Zombie Killers: Elephant’s Graveyard is a film that’s marred by ambition, which is a shame, because director Harrison Smith does his best to diverge from generic zombie norms. Smith’s apocalyptic world is already established when we meet Billy Zane’s rag-tag team of undead assassins, and he answers the hard-hitting questions horror lovers have been asking for years – like do zombie bears really exist? Or zombie deer? Or zombie fish? Hell, we’ve already seen zombie beavers (Zombeavers) and zombie roadkill (Zombie Roadkill), so why not turn a whole host of woodland creatures into flesh-eating monsters? Zombie Killers: Elephant’s Graveyard isn’t JUST about hilarious zombie animals though (no matter how hard we wish), as Smith chronicles a fight for survival that’s hampered by out-of-touch CGI, rough performances, and a jumpy story that fails to blend religious cultism with sweet zombie-killin’ action.
In Smith’s zombie-infested universe, natural gas fracking is believed to be the root cause for a dangerous infection spreading across the globe. The town of Elwood promises a safe haven from the horrors lurking outside its chain link fences, which are protected by a zombie security squad led by an ex-militant named Seiler (Billy Zane), but there may be more to fear than walkers and fracking. Doc (Brian Anthony Wilson) attempts to govern Elwood with everyone’s wellbeing in mind, but young Ian Sommers (Michael Kean) believes something sinister might be going on behind the backs of innocent townspeople. With a zombie horde headed straight for Elwood, it’s up to Seiler’s team to protect their small community and discover what’s really going on behind closed doors before the walls come crashing down around them.
The town of Elwood evokes simpler times of prairie life, since electricity and other modern luxuries have become extinct, and Smith does his best to create a gun-slinging atmosphere akin to the old West (lots of acoustic music using metal slides). Even though the sturdy walls surrounding Elwood represent safety, Smith and co-writer David Agnew Penn attempt to address a new breed of infection that can turn animals, be transferred through water, and cause natural damage outside of the normal “zombies eat brains” mentality.
A little religious debating squeaks itself into Smith’s story, and some fracking commentary is thrown in for environmentally conscious reasons, but nothing comes together when Doc suddenly flips on his God complex and starts cleansing Elwood. Smith attempts to play around with feelings of false security and maniacal heroism, but between Doc’s unnecessarily bleak decisions and an overly-religious preacher, Zombie Killers: Elephant’s Graveyard haphazardly stitches together a story better handled by many previous efforts (The Walking Dead COMICS come to mind, most recently).
Remember in the 80s when digital animation wasn’t around, and filmmakers were forced to create practical effects on a shoe-string budget? Zombie Killers: Elephant’s Graveyard proves that those days are far, far behind us, as filmmakers like Harrison Smith are opting for CGI effects that favor quantity over quality. I completely understand that this is nothing but a budget decision, aiming for a bigger scale with less money, but there are moments throughout this zombie thriller that put forward cheap-o renders of gore, zombies, and hordes of deer running full-force. Remember the zombie fish I was talking about before? They’re all CGI except for one dead carcass. The zombie deer? Horrendous CGI.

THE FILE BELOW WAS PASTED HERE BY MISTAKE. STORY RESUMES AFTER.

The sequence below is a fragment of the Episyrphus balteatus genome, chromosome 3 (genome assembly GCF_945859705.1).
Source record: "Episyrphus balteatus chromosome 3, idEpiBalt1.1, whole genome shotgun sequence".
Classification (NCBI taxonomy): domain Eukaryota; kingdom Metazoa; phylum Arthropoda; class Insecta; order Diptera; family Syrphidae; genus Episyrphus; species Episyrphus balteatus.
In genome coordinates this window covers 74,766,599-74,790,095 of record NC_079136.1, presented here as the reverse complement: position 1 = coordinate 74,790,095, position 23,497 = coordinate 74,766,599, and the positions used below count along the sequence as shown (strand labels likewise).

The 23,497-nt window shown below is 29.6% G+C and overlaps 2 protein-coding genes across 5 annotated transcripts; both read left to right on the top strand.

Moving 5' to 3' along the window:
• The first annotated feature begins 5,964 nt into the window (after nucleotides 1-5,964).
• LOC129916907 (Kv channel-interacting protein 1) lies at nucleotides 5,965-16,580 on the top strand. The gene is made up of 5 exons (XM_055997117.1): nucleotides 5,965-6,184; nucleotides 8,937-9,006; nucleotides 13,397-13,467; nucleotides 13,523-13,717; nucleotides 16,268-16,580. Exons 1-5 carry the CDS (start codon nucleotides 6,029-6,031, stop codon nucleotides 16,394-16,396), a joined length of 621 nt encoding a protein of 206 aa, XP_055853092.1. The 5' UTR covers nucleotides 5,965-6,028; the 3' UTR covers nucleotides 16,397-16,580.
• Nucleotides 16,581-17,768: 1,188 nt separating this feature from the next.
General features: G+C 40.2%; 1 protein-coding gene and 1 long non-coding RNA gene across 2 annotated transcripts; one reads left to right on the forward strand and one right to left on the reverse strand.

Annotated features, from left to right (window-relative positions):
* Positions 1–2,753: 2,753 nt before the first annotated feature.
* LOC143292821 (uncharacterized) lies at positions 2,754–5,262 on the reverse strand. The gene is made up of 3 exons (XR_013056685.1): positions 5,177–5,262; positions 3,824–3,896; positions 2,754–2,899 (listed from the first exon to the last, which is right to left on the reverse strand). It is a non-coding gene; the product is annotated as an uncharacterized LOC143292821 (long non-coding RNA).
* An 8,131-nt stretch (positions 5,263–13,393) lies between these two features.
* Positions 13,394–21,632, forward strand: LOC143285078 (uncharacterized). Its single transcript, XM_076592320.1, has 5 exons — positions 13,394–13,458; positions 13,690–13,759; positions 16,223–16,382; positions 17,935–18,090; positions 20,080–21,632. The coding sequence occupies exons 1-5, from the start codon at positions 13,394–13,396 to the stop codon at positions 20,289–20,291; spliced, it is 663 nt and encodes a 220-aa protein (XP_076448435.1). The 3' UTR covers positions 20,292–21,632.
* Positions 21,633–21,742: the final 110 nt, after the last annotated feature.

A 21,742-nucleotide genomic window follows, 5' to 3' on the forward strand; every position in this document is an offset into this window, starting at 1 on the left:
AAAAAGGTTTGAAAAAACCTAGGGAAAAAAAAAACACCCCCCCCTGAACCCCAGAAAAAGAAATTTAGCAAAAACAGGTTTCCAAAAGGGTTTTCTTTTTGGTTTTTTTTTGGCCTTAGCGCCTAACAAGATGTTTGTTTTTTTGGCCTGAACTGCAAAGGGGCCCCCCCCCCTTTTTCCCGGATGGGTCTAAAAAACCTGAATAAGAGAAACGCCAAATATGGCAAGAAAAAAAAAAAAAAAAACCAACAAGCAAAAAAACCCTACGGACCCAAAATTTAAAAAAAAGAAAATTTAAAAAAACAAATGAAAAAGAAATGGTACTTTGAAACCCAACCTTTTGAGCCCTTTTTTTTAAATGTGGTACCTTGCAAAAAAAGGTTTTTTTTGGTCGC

The gore is a mixed bag, as the few zombies wearing makeup look pretty grotesque, but when the entire “wave” of zombies is shown (a few miles wide), we’re left glaring at a blurry mass of copy-and-pasted animations that look as appealing as a 90s computer game. God bless Smith’s ambition to attempt something bigger than just a confined zombie thriller, but glaring challenges with shoddy effects work cheapen Zombie Killers: Elephant’s Graveyard around every turn – a rather unpalatable bit of visual unpleasantry.
Unfortunately, the performances don’t display much more life themselves, with Billy Zane’s latest genre run being the only worthwhile acting amidst the bunch. His zombie killers look the part, decked-out in customized paintball uniforms (don’t ask who got them), but a lot of novice talents are on display, and it’s not very hard to tell. Genuine moments of comedy are present while a few gun-happy “soldiers” take pot-shots at shambling zombie targets, and Brian Gallagher provides a solid investigative turn, but Michael Kean seems a bit out of place as the film’s unlikely hero. Something about his boyish demeanor doesn’t gel with the hardened zombie killers, and his romantic tendencies are goofily overplayed at times, thrusting himself upon his lover with the fury of 1,000 suns. Most characters have a hammy nature about themselves, lacking subtlety and grace, but this seems par for the course when actors are forced to blast flying CGI zombie fish out of mid-air.
Zombie Killers: Elephant’s Graveyard is a rough, choppy watch that somehow makes intersquad paintball seem more interesting than actual zombie fighting. Credit Harrison Smith with creating a zombie movie that attempts to be something more than just a shoot-em-up video game, but at the same time, this mentality leads to some atrocious examples of how overused CGI can sink an entire production when done wrong. Who knew that a horror movie could drain all the fun out of mutated zombie animals?
CGI zombie deer, CGI zombie fish, and CGI zombie bears - Oh, no!